, , , , , , , ,

Roberto Di Matteo finds himself in the very unique position of having just won the ultimate prize in European club football yet still needing to prove himself. From the day in which he replaced Andre Villas-Boas there were murmurs surfacing from various camps questioning the extent of the Italian’s influence over the team.

To a point, this is understandable. This Chelsea squad has built something of a reputation for being able to self-manage itself since the departure of Jose Mourinho, the man who instilled the utmost confidence and self-belief in the group. That’s not a criticism necessarily since it can help to galvanise the players into producing excellent performances, although Villas-Boas will testify it can work the other way too. Let’s not forget that Chelsea were only a penalty shootout away from winning the Champions League in 2008 under the stewardship of Avram Grant, and only a mad man would try to convince you he was a great manager. During that campaign, there were rumours of players holding secret meetings without the manager to discuss tactics and match preparation, so they certainly have history. That is not to suggest that happened to Di Matteo last year, but merely to highlight where the doubts have stemmed from.

After the euphoria that enveloped the club last summer, he was deservedly offered the chance on a permanent basis with a two year contract. Having been backed by Roman Abramovich with the funding of several signings, notably Eden Hazard and Oscar, Chelsea have made a good start domestically. Saturday morning was the toughest test yet for this new look Chelsea, taking on an in-form Arsenal, and by mid-afternoon Di Matteo left the Emirates with a well-conceived tactical victory under his belt.

Chelsea harried and pressed the Gunners in central areas throughout the game, with Oscar briefed to stifle Mikel Arteta. The Spaniard has upped his game a notch this year, after an already impressive debut season in North London, and has been a vital cog in Arsenal’s passing machine. Leading up to the weekend, he had completed the most successful passes per game of any player in Europe’s top 5 leagues, highlighting just how important he has become as a base for Arsenal’s attacks.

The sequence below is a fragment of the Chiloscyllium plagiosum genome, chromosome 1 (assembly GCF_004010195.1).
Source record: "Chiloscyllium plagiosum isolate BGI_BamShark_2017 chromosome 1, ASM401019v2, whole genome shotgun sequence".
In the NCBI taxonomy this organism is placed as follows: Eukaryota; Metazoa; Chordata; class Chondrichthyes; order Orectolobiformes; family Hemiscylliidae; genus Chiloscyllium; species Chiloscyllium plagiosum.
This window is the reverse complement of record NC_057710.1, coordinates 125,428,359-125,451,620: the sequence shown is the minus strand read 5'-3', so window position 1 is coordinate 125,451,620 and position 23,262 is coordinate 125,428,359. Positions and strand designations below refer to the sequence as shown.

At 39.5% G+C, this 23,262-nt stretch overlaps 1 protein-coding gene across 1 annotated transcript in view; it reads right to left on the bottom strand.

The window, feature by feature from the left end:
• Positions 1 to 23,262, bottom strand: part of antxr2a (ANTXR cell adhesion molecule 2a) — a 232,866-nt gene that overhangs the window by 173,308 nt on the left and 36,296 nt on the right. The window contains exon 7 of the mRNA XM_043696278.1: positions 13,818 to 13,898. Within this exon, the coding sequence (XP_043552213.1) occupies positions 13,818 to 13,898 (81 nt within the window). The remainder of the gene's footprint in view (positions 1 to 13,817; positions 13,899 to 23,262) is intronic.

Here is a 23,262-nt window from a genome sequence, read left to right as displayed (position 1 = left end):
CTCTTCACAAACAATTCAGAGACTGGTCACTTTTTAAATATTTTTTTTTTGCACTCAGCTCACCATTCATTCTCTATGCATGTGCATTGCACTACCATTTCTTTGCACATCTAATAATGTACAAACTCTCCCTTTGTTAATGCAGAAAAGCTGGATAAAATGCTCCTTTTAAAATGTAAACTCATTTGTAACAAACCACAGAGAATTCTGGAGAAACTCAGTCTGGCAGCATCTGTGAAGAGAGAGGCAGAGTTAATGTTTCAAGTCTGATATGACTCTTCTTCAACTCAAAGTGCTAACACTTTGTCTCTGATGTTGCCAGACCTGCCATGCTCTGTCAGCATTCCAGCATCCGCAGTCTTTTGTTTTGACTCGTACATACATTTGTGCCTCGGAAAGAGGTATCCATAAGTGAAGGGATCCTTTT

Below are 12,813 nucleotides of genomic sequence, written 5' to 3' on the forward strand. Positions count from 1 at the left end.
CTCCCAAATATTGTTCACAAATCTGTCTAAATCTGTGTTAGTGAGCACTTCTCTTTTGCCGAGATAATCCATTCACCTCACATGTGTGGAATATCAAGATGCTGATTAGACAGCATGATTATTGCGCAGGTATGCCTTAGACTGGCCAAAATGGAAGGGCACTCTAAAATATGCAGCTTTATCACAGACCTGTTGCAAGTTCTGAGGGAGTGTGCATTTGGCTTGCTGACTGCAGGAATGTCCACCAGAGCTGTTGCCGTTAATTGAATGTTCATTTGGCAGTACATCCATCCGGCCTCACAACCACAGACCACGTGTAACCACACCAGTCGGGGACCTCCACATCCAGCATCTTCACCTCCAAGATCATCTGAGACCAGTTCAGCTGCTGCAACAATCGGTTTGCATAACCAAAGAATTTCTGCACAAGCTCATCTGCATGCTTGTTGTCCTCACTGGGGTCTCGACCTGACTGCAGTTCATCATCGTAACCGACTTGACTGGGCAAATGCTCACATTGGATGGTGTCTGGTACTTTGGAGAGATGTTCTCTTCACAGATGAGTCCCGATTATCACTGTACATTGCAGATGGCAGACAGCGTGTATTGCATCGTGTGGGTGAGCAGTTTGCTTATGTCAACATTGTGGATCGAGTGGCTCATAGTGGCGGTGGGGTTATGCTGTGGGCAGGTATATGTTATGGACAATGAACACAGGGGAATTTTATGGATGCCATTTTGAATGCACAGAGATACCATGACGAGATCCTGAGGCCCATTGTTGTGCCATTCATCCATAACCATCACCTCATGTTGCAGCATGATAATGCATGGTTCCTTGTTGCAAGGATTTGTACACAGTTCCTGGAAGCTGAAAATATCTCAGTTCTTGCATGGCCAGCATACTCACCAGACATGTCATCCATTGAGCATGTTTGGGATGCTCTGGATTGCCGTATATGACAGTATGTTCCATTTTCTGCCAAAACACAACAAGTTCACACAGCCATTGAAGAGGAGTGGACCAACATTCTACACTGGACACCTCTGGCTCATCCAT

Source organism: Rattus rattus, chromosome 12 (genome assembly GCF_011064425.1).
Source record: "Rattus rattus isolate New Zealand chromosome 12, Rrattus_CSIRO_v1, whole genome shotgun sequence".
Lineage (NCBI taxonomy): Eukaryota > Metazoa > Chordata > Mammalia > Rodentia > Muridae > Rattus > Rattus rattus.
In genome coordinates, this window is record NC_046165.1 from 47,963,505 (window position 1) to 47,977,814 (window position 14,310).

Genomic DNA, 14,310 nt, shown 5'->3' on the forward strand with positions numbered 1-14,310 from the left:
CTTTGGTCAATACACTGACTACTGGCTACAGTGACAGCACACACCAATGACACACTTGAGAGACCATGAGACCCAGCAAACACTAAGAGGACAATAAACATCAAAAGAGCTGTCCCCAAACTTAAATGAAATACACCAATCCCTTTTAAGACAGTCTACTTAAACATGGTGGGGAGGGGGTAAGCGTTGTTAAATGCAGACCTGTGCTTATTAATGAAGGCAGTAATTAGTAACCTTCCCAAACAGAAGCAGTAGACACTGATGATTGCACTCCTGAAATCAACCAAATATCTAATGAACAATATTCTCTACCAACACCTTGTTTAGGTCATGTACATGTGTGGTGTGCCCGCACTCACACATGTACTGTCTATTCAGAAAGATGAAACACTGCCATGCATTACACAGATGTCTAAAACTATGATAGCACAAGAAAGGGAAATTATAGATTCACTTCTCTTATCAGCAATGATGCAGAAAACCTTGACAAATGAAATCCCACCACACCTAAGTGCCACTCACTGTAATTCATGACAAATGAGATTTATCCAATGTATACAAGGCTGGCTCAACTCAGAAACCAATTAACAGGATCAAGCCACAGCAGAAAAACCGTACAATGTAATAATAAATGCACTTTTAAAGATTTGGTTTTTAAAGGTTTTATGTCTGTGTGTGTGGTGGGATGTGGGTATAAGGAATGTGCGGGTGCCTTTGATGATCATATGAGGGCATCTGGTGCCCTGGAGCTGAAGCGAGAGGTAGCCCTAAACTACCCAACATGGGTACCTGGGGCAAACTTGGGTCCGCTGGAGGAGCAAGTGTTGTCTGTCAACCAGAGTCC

Arteta’s most impressive performance came at the Etihad last week where, as well as performing his defensive duties superbly, he attempted 106 passes during the game. At Anfield he produced similar stats by attempting 92, with percentage completion rates over 90% in both. Oscar’s constant pressure worked perfectly however, and Arteta was limited to attempting just 63, his lowest this season comfortably. Of more pertinence was the nature of these passes. Whereas he was able to distribute the ball forwards against Manchester City and often from advanced positions, he was restricted to playing mainly sideways or backwards on Saturday, from much deeper positions. With Arteta stifled, Arsenal failed to take control of the midfield area and only marginally shaded possession.

The choice of Ramires over Frank Lampard was also undoubtedly the correct one. The recent Champions League game against Juventus highlighted the flaws of the Lampard-Mikel axis as a defensive base, with The Old Lady able to carve their way through the Blues midfield far too easily. The Italian champions were able to feed the front two regularly through the centre of the pitch and deeper runs were going untracked. If Juventus had been more clinical that evening then they would have left Stamford Bridge with three points. The pairing simply lacked the mobility and defensive nous to cope.

Against the movement and deft touch of Santi Cazorla that duo would have struggled, so credit to Di Matteo for making the right decision by drafting in the Brazilian. Due to his superior energy and speed, he snuffed Cazorla out of the game and rendered him ineffective. On the weekend in which the Sun pathetically tried to undermine Villas-Boas at Spurs, it was interesting to see the lack of outrage from the tabloid media at the decision to leave Lampard out compared to what the Portuguese manager faced last season. But then, just as was the case last year, he is no longer suitable for every opponent.

Chelsea altered their shape further to congest the middle third of the pitch, with Eden Hazard, Oscar and Juan Mata all playing very narrowly. With Gervinho occupying the central striker role and therefore posing absolutely no aerial threat, they allowed Arsenal’s full-backs to constantly advance knowing that they posed little danger. Indeed, Arsenal attempted a staggering 36 crosses in the game (Chelsea made 15 in comparison) with only six reaching their target.

Arsenal’s two full-backs were probably their most impressive players as a result of this tactic, but it was a sacrifice Di Matteo seemed willing to make. Although their goal came from the wide right position, it required a drilled accurate cross by Alex Oxlade-Chamberlain to find the feet of Gervinho, who still had a lot to do before beating Petr Cech. It was highly unlikely that Chelsea would concede from these wide areas with Gervinho being the only target, unless it was something relatively special like the goal itself. Nevertheless, it was a conceived plan to allow Arsenal to exploit these areas and on the whole it worked.

The Gunners were by no means at their best, especially after they lost some of the dynamism and power that Abou Diaby brings to their midfield, but Chelsea deserved their victory. The two goals came from excellent deliveries from Juan Mata, which should have been defended better, but credit must be given to him for the excellence of his free-kicks.

Regardless of what you think Di Matteo’s impact actually was last season, this was undoubtedly a tactical victory for the new man in the Chelsea hot seat. He will have been very pleased with his work this weekend.